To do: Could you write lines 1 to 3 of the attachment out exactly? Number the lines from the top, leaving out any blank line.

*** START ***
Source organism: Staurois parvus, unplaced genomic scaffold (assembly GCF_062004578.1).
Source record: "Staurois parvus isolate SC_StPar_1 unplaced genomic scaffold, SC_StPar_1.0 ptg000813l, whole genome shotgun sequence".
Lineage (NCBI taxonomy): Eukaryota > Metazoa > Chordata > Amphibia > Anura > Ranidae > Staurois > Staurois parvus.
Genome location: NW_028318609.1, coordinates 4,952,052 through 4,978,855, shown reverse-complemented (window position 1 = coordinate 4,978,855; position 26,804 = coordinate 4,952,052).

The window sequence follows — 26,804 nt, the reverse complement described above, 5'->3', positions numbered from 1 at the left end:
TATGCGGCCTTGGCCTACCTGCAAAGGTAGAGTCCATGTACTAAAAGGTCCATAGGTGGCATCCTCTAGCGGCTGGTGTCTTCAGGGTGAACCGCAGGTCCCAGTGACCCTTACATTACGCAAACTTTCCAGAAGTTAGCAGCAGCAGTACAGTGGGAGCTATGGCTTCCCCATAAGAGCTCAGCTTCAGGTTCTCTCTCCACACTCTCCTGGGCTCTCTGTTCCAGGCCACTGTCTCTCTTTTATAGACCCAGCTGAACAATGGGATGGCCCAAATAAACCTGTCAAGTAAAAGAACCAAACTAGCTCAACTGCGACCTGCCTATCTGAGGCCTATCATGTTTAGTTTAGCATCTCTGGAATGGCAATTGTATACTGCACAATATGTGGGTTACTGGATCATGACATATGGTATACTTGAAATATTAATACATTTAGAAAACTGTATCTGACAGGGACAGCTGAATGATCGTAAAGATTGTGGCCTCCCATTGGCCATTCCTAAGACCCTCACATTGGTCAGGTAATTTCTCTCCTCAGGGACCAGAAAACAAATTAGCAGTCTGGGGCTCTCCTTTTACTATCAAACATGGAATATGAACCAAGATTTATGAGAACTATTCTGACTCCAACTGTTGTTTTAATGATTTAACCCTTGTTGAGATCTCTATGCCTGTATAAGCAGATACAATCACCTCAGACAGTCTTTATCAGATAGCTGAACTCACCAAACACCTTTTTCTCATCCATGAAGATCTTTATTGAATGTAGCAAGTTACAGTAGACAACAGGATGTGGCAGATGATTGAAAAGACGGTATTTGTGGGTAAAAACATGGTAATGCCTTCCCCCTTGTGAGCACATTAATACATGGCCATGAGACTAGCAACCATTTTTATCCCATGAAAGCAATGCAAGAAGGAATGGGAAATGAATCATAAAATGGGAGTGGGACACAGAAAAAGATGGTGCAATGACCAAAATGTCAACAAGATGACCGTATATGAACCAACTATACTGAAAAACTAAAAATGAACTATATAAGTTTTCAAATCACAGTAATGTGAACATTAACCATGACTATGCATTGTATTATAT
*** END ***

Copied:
Source organism: Staurois parvus, unplaced genomic scaffold (assembly GCF_062004578.1).
Source record: "Staurois parvus isolate SC_StPar_1 unplaced genomic scaffold, SC_StPar_1.0 ptg000813l, whole genome shotgun sequence".
Lineage (NCBI taxonomy): Eukaryota > Metazoa > Chordata > Amphibia > Anura > Ranidae > Staurois > Staurois parvus.